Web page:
The fate of the US Open



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The fate of the US Open

The fate of the US Open 2020 hangs in the balance, threatened by external forces that risk wiping out this season's edition. There are many reasons to question its programming. Officially the dates are from 31 August to 13 September 2020.

The tournament should be preceded by the Western and Southern Open, ATP Masters 1000 of Cincinnati which this year will be played exceptionally at the USTA Billie Jean King National Tennis Center. The global pandemic is raging in the United States, bringing many states and counties to their knees.

In New York, the situation was tragic for a few weeks, while now it seems to have stabilized. However, the risks are still very high: the USA is the first country in the world for both infections and deaths due to Covid-19.

A clue comes from the cancellation of the Citi Open in Washington, an event scheduled in mid-August, which would have given a substantial response on the health of tennis after the resumption following the interruption. The emergency instead convinced the organizers to cancel the event in the US capital, sending a bad signal also for the tournaments that would follow the Citi Open.

Forces that threaten the US Open

First of all, the global pandemic, which is recording record highs in the country. Infected and dead and very afraid, they are maintaining a high level of alert. There is a month to go before the tournament starts and the emergency situation is still very problematic.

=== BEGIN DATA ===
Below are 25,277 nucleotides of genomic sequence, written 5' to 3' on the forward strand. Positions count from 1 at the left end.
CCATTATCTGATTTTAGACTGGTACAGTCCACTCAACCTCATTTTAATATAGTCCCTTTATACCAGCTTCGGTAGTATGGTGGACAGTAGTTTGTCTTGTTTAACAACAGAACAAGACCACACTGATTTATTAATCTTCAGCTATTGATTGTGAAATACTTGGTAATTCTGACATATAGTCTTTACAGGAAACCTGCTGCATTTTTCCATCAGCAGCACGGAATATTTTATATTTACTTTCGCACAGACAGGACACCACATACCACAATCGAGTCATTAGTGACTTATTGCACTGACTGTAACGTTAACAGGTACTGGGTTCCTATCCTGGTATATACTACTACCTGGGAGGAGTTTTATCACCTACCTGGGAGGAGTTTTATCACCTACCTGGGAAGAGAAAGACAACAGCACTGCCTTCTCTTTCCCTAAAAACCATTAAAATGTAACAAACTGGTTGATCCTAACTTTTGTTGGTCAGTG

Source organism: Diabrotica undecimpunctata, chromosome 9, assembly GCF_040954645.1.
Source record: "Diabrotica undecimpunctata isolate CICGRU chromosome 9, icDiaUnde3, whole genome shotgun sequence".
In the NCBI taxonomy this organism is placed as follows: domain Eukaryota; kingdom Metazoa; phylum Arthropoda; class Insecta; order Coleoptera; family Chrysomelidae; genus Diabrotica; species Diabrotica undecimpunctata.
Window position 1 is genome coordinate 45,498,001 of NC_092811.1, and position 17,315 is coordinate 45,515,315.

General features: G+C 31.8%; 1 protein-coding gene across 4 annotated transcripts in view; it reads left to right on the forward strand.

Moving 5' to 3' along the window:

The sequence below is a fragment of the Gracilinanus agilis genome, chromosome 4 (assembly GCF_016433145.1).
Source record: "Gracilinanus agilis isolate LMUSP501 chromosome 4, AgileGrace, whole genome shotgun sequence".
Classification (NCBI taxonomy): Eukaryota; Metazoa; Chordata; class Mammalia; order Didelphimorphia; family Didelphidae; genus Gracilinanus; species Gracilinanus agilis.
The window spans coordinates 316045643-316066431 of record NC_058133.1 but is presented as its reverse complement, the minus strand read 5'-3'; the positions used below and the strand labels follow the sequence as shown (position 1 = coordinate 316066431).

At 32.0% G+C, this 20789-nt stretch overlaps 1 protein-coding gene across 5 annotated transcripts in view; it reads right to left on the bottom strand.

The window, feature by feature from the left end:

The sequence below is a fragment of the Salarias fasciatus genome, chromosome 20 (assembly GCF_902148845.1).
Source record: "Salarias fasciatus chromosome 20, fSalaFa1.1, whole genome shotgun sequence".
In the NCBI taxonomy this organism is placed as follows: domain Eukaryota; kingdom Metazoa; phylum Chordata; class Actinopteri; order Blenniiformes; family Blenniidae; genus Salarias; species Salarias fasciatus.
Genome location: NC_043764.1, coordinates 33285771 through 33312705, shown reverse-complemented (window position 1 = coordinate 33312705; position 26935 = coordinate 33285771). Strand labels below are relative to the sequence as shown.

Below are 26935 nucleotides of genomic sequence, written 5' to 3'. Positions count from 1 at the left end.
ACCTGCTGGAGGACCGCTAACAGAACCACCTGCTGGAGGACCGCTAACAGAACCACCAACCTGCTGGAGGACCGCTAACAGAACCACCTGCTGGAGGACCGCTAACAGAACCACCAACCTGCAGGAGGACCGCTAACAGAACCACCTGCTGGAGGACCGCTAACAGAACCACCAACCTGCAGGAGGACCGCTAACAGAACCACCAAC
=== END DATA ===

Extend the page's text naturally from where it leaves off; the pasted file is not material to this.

The security protocols should be extremely rigid and restrictive: the risk of infection remains very high for the players, as everyone saw during the Adria Tour, between Croatia and Serbia. However, if the pandemic continues to spread USTA will be forced to cancel the tournament.

Many players don't feel comfortable going to New York. In fact, the presence of great champions like Rafael Nadal and Novak Djokovic is also very much in doubt. The Spaniard, defending champion, could skip New York to show up directly for the autumn clay-season in Europe.

Rafa has not yet decided whether or not to play Flushing meadows. Djokovic's presence is also in doubt. The Serbian and his staff have many doubts about the state of the pandemic in the USA: a trip to New York could foresee problems, even from the media point of view, especially after all the criticisms that Nole received for the organization of the Adria Tour, tournament that violated many social distancing protocols.
Many other champions have already expressed a desire not to play at the US Open, highlighting all the risks to which they would be exposed during the tournament.

Finally, the absence of the crowd and, therefore, of the expected proceeds, could be an additional parameter of evaluation for making or not playing the tournament. Unlike Wimbledon, which has had pandemic insurance since 2003, USTA doesn't have a parachute like insurance. The business generated by the tournament is always very high, but this year may be zero.